The Niggling Little Miseries of American Marxism
We credit Thomas Edison in 1879 with creating the incandescent lightbulb. That bulb was made of glass enclosed platina wire contacts delivering electricity to a carbon filament within a vacuum tube.
By the time I was a child, many decades later, the thing had been perfected. And the joy of cozying up to a loved one before bed, in my pajamas in a cushy chair in the corner of the frontroom under the warm glow of the reading lamp’s incandescent lightbulb remains with me. One click of the four-position rotary switch and it came on. A second click and it got brighter. A third click and it got brighter yet. And a fourth click turned it off.
I suppose I’m not the only person with warm memories like that of incandescent bulbs.
Imagine the amount of work over those many decades that went into making that lightbulb the perfect warm glow. The right filament, the right proportion of silicon to soda in the glass, the right frosting on the bulb, the right mixture of gasses inside. A tungsten filament, low pressure inert argon, and kaolin clay electrostatically deposited in a powder layer on the interior of the bulb all came together in a modern marvel that the world knew nothing of just a century prior.
The first of those mass-produced lightbulbs may have taken ten or even one hundred million dollars to make and decades of work from thousands of scientists globally. The ones we bought were probably a dime a piece or maybe a quarter.
And then the environmentalists got a foothold in the executive branch, in Congress, and even in a few state legislatures, and the environmental movement, in a move that had nothing to do with the environment, came for those perfectly made lightbulbs.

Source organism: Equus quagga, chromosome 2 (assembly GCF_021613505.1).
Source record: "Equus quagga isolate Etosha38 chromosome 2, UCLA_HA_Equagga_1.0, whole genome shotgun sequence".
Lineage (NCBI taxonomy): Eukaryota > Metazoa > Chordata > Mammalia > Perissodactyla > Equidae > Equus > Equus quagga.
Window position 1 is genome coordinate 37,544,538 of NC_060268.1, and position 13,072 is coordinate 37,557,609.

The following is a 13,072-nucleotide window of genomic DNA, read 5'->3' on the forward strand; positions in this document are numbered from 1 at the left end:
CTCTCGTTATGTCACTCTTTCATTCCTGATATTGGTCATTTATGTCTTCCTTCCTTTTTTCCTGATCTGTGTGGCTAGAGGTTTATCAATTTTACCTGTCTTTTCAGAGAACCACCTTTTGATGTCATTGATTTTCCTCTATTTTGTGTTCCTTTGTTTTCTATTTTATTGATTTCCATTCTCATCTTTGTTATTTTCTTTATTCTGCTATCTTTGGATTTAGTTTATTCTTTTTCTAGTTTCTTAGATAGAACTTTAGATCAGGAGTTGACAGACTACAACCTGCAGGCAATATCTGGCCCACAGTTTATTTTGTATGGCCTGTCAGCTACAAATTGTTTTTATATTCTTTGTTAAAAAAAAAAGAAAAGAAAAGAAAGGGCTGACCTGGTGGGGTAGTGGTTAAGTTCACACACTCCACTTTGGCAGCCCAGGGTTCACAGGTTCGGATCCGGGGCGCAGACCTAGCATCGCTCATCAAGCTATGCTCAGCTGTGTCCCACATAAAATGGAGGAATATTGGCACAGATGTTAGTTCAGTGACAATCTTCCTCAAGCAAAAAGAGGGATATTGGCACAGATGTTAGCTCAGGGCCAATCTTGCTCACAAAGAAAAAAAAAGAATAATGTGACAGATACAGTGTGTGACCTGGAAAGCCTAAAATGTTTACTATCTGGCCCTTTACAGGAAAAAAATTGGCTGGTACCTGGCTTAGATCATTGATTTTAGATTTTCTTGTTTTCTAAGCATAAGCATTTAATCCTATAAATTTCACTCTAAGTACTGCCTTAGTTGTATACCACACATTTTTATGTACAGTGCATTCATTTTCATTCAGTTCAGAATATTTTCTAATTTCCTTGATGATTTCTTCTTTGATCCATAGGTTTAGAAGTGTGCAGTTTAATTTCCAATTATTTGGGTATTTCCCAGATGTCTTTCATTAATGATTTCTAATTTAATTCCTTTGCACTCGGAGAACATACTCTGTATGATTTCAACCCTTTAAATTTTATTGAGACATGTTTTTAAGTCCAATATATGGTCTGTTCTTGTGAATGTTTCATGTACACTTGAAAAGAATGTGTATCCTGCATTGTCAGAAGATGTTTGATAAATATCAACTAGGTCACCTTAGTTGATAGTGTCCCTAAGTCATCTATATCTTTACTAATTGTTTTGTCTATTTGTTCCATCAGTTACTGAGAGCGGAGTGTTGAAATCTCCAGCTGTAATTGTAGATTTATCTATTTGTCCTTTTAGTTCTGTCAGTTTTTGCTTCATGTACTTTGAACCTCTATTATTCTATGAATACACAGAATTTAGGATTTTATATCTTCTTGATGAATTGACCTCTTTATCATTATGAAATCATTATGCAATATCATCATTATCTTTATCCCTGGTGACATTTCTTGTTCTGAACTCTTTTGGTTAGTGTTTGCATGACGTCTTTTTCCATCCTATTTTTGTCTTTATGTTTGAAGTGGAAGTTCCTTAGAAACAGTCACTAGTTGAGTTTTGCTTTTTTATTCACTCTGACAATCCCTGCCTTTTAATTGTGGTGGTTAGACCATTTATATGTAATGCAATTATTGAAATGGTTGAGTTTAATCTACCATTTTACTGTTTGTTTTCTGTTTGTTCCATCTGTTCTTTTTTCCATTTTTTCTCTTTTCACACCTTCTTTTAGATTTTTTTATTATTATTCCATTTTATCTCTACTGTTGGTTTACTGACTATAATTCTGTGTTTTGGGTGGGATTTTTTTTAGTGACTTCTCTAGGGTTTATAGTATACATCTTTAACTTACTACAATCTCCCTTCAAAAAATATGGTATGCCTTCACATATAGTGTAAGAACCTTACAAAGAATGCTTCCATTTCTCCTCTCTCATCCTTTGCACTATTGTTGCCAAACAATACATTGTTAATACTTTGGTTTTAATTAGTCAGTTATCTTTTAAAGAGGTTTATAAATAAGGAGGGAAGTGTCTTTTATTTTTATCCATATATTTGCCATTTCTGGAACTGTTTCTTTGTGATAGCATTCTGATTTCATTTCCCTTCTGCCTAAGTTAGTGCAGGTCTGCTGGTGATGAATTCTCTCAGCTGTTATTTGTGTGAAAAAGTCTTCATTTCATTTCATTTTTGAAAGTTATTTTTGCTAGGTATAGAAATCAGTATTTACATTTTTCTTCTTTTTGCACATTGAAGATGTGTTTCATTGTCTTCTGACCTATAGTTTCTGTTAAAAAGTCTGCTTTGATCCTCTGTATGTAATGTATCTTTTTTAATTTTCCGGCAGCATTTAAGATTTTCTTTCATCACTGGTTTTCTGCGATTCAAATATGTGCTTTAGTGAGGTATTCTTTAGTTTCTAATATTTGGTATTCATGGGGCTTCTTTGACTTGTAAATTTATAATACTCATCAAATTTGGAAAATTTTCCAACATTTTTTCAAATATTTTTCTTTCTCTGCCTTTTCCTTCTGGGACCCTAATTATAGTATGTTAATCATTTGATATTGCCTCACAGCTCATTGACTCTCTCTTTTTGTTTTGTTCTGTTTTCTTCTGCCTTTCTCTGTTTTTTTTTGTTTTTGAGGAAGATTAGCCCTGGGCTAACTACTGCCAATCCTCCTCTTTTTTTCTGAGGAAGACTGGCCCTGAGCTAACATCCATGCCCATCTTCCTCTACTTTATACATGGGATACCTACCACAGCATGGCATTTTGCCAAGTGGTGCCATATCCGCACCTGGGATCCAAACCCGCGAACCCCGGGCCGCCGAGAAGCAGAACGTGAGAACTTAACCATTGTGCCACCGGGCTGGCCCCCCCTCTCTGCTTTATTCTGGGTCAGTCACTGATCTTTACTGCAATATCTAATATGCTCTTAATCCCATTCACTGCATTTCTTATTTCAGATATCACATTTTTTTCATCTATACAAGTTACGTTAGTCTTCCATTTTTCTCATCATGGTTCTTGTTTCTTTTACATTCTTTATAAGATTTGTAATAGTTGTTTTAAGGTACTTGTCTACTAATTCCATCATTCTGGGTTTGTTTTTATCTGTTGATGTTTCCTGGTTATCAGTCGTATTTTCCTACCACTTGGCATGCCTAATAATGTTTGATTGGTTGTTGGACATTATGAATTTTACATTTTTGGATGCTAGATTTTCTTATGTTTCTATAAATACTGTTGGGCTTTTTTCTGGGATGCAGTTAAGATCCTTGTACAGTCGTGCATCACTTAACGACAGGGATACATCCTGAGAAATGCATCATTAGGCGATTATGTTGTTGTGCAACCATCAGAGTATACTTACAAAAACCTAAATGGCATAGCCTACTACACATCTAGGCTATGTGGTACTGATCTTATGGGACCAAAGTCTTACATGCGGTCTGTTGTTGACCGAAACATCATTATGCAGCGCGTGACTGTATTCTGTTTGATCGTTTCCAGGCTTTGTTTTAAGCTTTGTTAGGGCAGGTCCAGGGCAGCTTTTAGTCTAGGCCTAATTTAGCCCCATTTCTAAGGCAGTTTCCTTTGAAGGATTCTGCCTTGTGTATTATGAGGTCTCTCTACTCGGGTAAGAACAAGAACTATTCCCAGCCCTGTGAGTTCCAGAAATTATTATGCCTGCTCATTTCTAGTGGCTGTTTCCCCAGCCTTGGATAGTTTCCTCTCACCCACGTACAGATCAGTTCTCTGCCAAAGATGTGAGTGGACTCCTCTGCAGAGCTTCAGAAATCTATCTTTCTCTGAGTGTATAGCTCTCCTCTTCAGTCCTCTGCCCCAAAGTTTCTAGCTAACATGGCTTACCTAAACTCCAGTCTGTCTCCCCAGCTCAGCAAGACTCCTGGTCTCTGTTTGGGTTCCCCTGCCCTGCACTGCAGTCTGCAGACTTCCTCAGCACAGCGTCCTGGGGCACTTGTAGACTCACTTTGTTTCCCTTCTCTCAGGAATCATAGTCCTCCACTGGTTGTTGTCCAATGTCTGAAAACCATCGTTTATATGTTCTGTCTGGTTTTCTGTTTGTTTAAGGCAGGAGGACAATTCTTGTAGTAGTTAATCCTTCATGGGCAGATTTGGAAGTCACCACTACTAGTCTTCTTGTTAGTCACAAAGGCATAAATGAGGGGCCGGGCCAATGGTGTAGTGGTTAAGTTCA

In the name of saving a sliver of cost in a home electric bill, a toxic mercury-containing hunk of junk with a flimsy ballast on it was what we were all supposed to screw into our reading lamps. They cost a fortune, but were supposed to save bigly on energy, which never seemed to pan out.
The green-hued glow of the thing made everything around it feel like the dystopian future was here, and instead of the instantaneous lightbulb, that was so simple and quick you never had to think about it when you flicked the switch, you suddenly had a bulb that “warmed up” for its first two to eight minutes of use, and might even buzz, a detail you might not stop thinking about until you normalized the low standards that someone wanted to foist on you in this seemingly minor area of life.
They don’t work as well, they cost more, and they give people migraines.
The simple, elegant efficiency of the free market incandescent lightbulb was replaced by this hunk of bulk that evokes the notion of Dr. Frankenstein being given a pocket protector and a Department of Energy lab and asked to redesign the most awful looking fluorescent bulb for residential use that he could.
The things really suck.
If you’ve ever been to Slovakia or to Serbia or to Hungary or the Ukraine, post-communism, and you know the language well enough to pass for a local, you get a darn rude surprise. Many of the shopkeepers yell at you. Big grocery stores or little bodegas, you are sure to be barked at in at least half the encounters you have. In a communist economy, the customer is always wrong. He who controls the distribution of goods is always right.
That attitude trickled down through society from the domestic politburo, and their handlers in Moscow, all the way down the layers to the local shopkeeper who kep
Article from LewRockwell